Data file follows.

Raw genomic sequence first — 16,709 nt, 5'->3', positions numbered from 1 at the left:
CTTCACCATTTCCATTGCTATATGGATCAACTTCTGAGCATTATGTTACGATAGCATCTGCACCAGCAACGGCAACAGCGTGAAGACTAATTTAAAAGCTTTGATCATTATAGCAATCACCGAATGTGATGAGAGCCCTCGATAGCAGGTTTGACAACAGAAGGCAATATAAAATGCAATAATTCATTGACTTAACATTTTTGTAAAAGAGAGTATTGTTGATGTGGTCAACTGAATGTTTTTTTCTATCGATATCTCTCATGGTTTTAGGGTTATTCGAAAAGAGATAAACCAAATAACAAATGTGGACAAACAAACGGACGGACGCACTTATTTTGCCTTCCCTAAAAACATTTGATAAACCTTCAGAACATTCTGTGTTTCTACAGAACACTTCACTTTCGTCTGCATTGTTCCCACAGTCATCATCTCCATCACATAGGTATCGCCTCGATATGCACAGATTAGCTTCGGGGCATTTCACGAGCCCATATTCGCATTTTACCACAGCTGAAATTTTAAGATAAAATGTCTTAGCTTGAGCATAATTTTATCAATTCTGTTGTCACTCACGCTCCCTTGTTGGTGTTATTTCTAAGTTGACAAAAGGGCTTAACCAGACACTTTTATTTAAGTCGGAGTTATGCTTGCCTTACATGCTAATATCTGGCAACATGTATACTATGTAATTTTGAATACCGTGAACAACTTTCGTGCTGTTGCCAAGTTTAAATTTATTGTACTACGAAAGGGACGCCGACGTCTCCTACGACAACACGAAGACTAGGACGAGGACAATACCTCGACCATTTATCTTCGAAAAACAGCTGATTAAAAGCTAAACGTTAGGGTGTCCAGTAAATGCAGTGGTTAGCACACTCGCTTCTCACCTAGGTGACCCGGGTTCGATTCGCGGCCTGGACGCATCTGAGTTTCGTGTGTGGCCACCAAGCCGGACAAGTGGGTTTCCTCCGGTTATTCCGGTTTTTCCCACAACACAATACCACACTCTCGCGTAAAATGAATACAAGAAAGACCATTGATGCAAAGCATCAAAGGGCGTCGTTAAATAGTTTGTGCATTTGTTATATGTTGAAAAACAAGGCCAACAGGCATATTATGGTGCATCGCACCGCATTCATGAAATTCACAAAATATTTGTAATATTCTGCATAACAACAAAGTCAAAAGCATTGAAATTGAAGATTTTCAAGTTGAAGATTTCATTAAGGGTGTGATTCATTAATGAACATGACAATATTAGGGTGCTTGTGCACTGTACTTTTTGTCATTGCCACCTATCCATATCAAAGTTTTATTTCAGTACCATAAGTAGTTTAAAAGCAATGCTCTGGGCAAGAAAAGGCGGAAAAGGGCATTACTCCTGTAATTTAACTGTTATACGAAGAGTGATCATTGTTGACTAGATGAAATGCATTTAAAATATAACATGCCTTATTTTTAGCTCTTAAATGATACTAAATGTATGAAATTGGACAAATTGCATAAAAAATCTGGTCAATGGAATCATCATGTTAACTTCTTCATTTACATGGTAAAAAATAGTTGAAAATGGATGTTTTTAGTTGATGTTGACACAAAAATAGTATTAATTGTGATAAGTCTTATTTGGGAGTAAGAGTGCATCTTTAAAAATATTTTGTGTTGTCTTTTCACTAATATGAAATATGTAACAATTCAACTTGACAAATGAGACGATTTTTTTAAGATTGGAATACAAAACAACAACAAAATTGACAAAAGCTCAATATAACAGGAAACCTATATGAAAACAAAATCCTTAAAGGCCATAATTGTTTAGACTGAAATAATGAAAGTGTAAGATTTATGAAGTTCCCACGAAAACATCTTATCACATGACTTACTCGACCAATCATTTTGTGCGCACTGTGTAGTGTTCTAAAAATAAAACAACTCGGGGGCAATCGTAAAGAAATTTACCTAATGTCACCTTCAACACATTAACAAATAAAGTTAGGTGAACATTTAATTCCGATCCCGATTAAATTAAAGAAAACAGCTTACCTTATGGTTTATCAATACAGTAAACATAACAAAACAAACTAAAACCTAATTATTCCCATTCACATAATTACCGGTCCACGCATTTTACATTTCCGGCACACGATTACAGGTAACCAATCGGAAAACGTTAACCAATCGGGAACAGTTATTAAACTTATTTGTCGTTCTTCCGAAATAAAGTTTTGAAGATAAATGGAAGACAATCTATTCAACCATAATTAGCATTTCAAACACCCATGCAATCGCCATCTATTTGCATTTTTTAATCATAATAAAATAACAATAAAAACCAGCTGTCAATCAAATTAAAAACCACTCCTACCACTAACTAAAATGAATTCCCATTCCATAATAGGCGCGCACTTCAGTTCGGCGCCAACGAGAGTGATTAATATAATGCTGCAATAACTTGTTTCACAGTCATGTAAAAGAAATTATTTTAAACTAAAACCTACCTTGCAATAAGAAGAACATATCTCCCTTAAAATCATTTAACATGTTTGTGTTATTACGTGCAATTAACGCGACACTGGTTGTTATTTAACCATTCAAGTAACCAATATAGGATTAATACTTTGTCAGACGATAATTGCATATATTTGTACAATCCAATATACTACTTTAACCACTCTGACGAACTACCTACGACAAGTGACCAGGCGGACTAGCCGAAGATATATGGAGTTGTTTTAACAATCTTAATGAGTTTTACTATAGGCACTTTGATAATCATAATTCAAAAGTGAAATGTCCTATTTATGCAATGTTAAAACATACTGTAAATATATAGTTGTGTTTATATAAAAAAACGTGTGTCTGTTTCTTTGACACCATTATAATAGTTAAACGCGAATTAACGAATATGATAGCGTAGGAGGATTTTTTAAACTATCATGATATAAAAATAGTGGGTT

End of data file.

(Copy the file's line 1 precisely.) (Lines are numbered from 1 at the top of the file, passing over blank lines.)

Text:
Raw genomic sequence first — 16,709 nt, 5'->3', positions numbered from 1 at the left: